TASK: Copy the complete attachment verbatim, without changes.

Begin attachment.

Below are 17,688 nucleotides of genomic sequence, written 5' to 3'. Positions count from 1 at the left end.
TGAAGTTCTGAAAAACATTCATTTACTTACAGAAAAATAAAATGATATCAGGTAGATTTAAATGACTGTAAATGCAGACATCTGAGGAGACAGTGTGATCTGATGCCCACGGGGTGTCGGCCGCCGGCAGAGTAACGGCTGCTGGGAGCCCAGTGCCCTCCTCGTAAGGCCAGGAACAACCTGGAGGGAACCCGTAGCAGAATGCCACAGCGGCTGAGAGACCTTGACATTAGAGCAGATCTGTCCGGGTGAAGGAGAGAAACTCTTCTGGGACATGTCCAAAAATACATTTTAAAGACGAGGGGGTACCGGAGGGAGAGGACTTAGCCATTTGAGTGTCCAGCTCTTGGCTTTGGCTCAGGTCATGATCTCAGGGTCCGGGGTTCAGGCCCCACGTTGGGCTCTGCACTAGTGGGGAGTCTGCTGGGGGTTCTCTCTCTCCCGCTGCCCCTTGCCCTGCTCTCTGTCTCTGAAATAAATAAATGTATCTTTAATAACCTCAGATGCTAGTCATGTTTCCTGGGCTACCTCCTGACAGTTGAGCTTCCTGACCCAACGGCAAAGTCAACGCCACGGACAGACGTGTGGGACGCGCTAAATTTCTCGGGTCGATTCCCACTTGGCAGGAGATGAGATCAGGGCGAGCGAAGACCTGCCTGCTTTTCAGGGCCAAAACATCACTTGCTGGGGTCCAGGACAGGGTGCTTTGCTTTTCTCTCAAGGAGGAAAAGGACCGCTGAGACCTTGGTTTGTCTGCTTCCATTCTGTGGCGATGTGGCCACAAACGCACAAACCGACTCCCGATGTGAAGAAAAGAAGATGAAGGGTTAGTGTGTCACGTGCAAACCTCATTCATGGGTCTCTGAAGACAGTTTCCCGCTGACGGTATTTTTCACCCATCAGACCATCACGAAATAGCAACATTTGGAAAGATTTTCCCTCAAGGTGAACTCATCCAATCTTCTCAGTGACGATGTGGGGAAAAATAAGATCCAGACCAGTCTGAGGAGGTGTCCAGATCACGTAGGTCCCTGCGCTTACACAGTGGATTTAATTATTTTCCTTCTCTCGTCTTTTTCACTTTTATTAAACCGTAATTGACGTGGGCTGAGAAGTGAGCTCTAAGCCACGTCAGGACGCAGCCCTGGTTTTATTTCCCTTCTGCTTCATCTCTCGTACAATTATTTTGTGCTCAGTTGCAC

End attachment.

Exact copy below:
Below are 17,688 nucleotides of genomic sequence, written 5' to 3'. Positions count from 1 at the left end.
TGAAGTTCTGAAAAACATTCATTTACTTACAGAAAAATAAAATGATATCAGGTAGATTTAAATGACTGTAAATGCAGACATCTGAGGAGACAGTGTGATCTGATGCCCACGGGGTGTCGGCCGCCGGCAGAGTAACGGCTGCTGGGAGCCCAGTGCCCTCCTCGTAAGGCCAGGAACAACCTGGAGGGAACCCGTAGCAGAATGCCACAGCGGCTGAGAGACCTTGACATTAGAGCAGATCTGTCCGGGTGAAGGAGAGAAACTCTTCTGGGACATGTCCAAAAATACATTTTAAAGACGAGGGGGTACCGGAGGGAGAGGACTTAGCCATTTGAGTGTCCAGCTCTTGGCTTTGGCTCAGGTCATGATCTCAGGGTCCGGGGTTCAGGCCCCACGTTGGGCTCTGCACTAGTGGGGAGTCTGCTGGGGGTTCTCTCTCTCCCGCTGCCCCTTGCCCTGCTCTCTGTCTCTGAAATAAATAAATGTATCTTTAATAACCTCAGATGCTAGTCATGTTTCCTGGGCTACCTCCTGACAGTTGAGCTTCCTGACCCAACGGCAAAGTCAACGCCACGGACAGACGTGTGGGACGCGCTAAATTTCTCGGGTCGATTCCCACTTGGCAGGAGATGAGATCAGGGCGAGCGAAGACCTGCCTGCTTTTCAGGGCCAAAACATCACTTGCTGGGGTCCAGGACAGGGTGCTTTGCTTTTCTCTCAAGGAGGAAAAGGACCGCTGAGACCTTGGTTTGTCTGCTTCCATTCTGTGGCGATGTGGCCACAAACGCACAAACCGACTCCCGATGTGAAGAAAAGAAGATGAAGGGTTAGTGTGTCACGTGCAAACCTCATTCATGGGTCTCTGAAGACAGTTTCCCGCTGACGGTATTTTTCACCCATCAGACCATCACGAAATAGCAACATTTGGAAAGATTTTCCCTCAAGGTGAACTCATCCAATCTTCTCAGTGACGATGTGGGGAAAAATAAGATCCAGACCAGTCTGAGGAGGTGTCCAGATCACGTAGGTCCCTGCGCTTACACAGTGGATTTAATTATTTTCCTTCTCTCGTCTTTTTCACTTTTATTAAACCGTAATTGACGTGGGCTGAGAAGTGAGCTCTAAGCCACGTCAGGACGCAGCCCTGGTTTTATTTCCCTTCTGCTTCATCTCTCGTACAATTATTTTGTGCTCAGTTGCAC